Abstract

The gain-switched fiber laser presents the simplest construction among pulsed lasers in the nanosecond region and consequently is also very robust. These properties make it potentially appropriate for industrial applications, especially in some types of microprocessing. However, careful design of such lasers is important in order to reach the required pulse parameters (peak power and pulse duration). To design and optimize a gain-switched fiber laser for microprocessing, a numerical model using time and spatial dependencies was developed and reported in this paper. The effects of pump power and laser length on the pulse duration and peak power were investigated by modeling gain-switched operation. Further, the results of modeling were compared to data from an experimental setup based on a Yb3+-doped gain-switched fiber laser, revealing good agreement.

© 2013 Optical Society of America

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References

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    [CrossRef]
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2012 (3)

2011 (4)

2009 (3)

2007 (1)

2006 (4)

S. Maryashin, A. Unt, and V. P. Gapontsev, “10 mJ pulse energy and 200 W average power Yb-doped fiber laser,” Proc. SPIE 6102, 61020O (2006).
[CrossRef]

J. Limpert, F. Roser, T. Schreiber, and A. Tunnermann, “High-power ultrafast fiber laser systems,” IEEE J. Sel. Top. Quantum Electron. 12, 233–244 (2006).
[CrossRef]

Y. Wang, and C. Q. Xu, “Modeling and optimization of Q-switched double-clad fiber lasers,” Appl. Opt. 45, 2058–2071 (2006).
[CrossRef]

F. He, J. H. Price, K. T. Vu, A. Malinowski, J. K. Sahu, and D. J. Richardson, “Optimisation of cascaded Yb fiber amplifier chains using numerical-modelling,” Opt. Express 14, 12846–12858 (2006).
[CrossRef]

2002 (1)

1994 (1)

C. Barnard, P. Myslinski, J. Chrostowski, and M. Kavehrad, “Analytical model for rare-earth-doped fiber amplifiers and lasers,” IEEE J. Quantum Electron. 30, 1817–1830 (1994).
[CrossRef]

1992 (1)

K. Hattori and T. Kitagawa, “Gain switching of waveguide laser based on Nd-doped silica planar lightwave circuit pumped by laser diodes,” IEEE Photon. Technol. Lett. 4, 973–975 (1992).
[CrossRef]

1989 (1)

Alkeskjold, T. T.

Amzajerdian, F.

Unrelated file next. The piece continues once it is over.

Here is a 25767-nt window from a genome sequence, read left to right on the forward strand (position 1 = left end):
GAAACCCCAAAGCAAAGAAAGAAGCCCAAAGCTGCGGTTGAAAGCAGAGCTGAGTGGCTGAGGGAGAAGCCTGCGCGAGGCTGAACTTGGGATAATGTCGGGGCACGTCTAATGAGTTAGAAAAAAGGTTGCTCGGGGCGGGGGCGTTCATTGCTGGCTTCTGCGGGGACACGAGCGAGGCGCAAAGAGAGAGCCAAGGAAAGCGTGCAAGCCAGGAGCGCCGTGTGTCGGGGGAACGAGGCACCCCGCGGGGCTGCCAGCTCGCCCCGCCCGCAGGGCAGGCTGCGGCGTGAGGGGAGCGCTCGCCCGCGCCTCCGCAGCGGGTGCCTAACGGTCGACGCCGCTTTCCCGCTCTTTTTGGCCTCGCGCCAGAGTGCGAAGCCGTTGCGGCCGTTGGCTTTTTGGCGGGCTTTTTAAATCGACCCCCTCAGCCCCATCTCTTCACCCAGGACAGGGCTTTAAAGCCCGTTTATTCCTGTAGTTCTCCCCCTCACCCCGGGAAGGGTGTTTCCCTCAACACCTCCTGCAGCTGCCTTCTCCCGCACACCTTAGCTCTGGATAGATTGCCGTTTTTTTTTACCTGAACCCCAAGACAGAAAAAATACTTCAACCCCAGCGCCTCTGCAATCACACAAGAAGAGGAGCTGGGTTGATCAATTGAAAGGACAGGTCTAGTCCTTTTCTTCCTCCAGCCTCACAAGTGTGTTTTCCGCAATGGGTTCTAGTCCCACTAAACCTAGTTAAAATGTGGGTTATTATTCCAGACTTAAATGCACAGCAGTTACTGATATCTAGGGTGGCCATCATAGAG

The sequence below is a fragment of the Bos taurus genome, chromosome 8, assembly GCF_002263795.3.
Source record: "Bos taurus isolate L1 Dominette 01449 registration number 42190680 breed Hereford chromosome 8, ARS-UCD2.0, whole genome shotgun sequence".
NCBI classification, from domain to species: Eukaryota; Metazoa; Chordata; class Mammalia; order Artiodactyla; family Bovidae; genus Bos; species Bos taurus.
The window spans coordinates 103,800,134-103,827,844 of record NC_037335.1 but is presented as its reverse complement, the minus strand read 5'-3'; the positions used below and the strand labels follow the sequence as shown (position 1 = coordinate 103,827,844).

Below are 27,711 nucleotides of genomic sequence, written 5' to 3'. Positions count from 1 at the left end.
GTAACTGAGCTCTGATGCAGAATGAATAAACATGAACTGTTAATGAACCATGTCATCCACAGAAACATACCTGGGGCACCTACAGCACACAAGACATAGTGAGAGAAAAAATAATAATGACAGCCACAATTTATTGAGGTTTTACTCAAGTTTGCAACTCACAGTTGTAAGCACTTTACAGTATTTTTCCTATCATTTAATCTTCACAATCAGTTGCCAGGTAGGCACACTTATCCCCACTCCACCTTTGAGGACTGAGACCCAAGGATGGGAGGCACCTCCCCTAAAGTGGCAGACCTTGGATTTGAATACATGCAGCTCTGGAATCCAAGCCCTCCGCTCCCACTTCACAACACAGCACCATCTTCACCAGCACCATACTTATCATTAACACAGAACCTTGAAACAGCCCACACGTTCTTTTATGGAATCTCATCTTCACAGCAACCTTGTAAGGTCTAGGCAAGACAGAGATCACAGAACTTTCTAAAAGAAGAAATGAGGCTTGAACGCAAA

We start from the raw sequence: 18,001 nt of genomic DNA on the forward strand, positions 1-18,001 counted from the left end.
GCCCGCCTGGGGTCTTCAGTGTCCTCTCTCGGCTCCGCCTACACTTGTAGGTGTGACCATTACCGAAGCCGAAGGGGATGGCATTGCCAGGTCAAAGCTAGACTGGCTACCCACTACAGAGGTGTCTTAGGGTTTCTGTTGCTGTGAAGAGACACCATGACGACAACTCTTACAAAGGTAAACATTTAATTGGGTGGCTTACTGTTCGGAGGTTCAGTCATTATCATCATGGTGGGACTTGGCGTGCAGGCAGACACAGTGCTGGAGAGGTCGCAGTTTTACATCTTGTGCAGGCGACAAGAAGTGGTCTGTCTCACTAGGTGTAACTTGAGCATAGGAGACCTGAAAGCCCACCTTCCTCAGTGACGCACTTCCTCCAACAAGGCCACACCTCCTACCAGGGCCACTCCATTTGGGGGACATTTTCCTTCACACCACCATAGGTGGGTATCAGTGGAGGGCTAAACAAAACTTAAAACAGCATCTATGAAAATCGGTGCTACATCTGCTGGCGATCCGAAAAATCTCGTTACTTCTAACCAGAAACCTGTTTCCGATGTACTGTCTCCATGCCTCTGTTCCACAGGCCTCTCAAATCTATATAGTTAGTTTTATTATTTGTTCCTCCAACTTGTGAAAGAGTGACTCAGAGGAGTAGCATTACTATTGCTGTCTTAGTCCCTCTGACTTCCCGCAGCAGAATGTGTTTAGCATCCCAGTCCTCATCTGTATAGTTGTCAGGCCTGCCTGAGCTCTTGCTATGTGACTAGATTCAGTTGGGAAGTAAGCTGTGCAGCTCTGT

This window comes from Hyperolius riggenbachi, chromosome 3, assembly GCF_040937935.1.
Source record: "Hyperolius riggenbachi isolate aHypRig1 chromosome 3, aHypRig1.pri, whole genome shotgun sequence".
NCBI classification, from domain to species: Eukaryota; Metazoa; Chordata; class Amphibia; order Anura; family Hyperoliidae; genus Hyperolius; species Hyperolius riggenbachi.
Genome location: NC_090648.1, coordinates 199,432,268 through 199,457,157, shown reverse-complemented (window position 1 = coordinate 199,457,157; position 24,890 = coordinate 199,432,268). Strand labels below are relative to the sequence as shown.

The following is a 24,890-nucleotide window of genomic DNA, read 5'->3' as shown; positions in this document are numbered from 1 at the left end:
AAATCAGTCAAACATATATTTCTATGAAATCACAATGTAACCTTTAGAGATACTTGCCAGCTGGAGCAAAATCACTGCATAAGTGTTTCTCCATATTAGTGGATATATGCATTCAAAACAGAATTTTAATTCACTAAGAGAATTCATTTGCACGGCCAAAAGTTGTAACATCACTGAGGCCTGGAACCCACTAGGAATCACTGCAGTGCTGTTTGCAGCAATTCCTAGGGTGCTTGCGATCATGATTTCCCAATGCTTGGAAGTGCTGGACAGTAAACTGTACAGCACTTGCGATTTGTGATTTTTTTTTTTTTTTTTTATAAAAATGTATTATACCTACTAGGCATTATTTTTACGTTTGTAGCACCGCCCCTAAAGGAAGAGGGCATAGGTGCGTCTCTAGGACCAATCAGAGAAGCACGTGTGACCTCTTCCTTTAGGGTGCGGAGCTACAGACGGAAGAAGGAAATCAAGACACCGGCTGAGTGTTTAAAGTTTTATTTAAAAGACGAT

Bammer, F.

Barnard, C.

C. Barnard, P. Myslinski, J. Chrostowski, and M. Kavehrad, “Analytical model for rare-earth-doped fiber amplifiers and lasers,” IEEE J. Quantum Electron. 30, 1817–1830 (1994).
[CrossRef]

Bennetts, S.

Broeng, J.

Burgoyne, B.

Y. Kim, B. Burgoyne, N. Godbout, A. Villeneuve, G. Lamouche, and S. Vergnole, “Picosecond programmable laser sweeping over 50 mega-wavelengths per second,” Proc. SPIE 7914, 79140Y (2011).
[CrossRef]

Cheng, X. P.

X. P. Cheng, P. Shum, M. Tang, and R. Wu, “Numerical analysis and characterization of fiber Bragg grating-based Q-switched ytterbium-doped double-clad fiber lasers,” Opt. Lasers Eng. 47, 148–155 (2009).
[CrossRef]

Chrostowski, J.

C. Barnard, P. Myslinski, J. Chrostowski, and M. Kavehrad, “Analytical model for rare-earth-doped fiber amplifiers and lasers,” IEEE J. Quantum Electron. 30, 1817–1830 (1994).
[CrossRef]

Cocquelin, B.

Dickinson, B. C.

Gapontsev, V. P.

S. Maryashin, A. Unt, and V. P. Gapontsev, “10 mJ pulse energy and 200 W average power Yb-doped fiber laser,” Proc. SPIE 6102, 61020O (2006).
[CrossRef]

Godbout, N.

Y. Kim, B. Burgoyne, N. Godbout, A. Villeneuve, G. Lamouche, and S. Vergnole, “Picosecond programmable laser sweeping over 50 mega-wavelengths per second,” Proc. SPIE 7914, 79140Y (2011).
[CrossRef]

Hakimi, F.

Hattori, K.

K. Hattori and T. Kitagawa, “Gain switching of waveguide laser based on Nd-doped silica planar lightwave circuit pumped by laser diodes,” IEEE Photon. Technol. Lett. 4, 973–975 (1992).
[CrossRef]

Haub, J.

He, F.

Hemming, A.

Jackson, S. D.

Jiang, M.

Kavehrad, M.

C. Barnard, P. Myslinski, J. Chrostowski, and M. Kavehrad, “Analytical model for rare-earth-doped fiber amplifiers and lasers,” IEEE J. Quantum Electron. 30, 1817–1830 (1994).
[CrossRef]

Kim, Y.

Y. Kim, B. Burgoyne, N. Godbout, A. Villeneuve, G. Lamouche, and S. Vergnole, “Picosecond programmable laser sweeping over 50 mega-wavelengths per second,” Proc. SPIE 7914, 79140Y (2011).
[CrossRef]

King, T. A.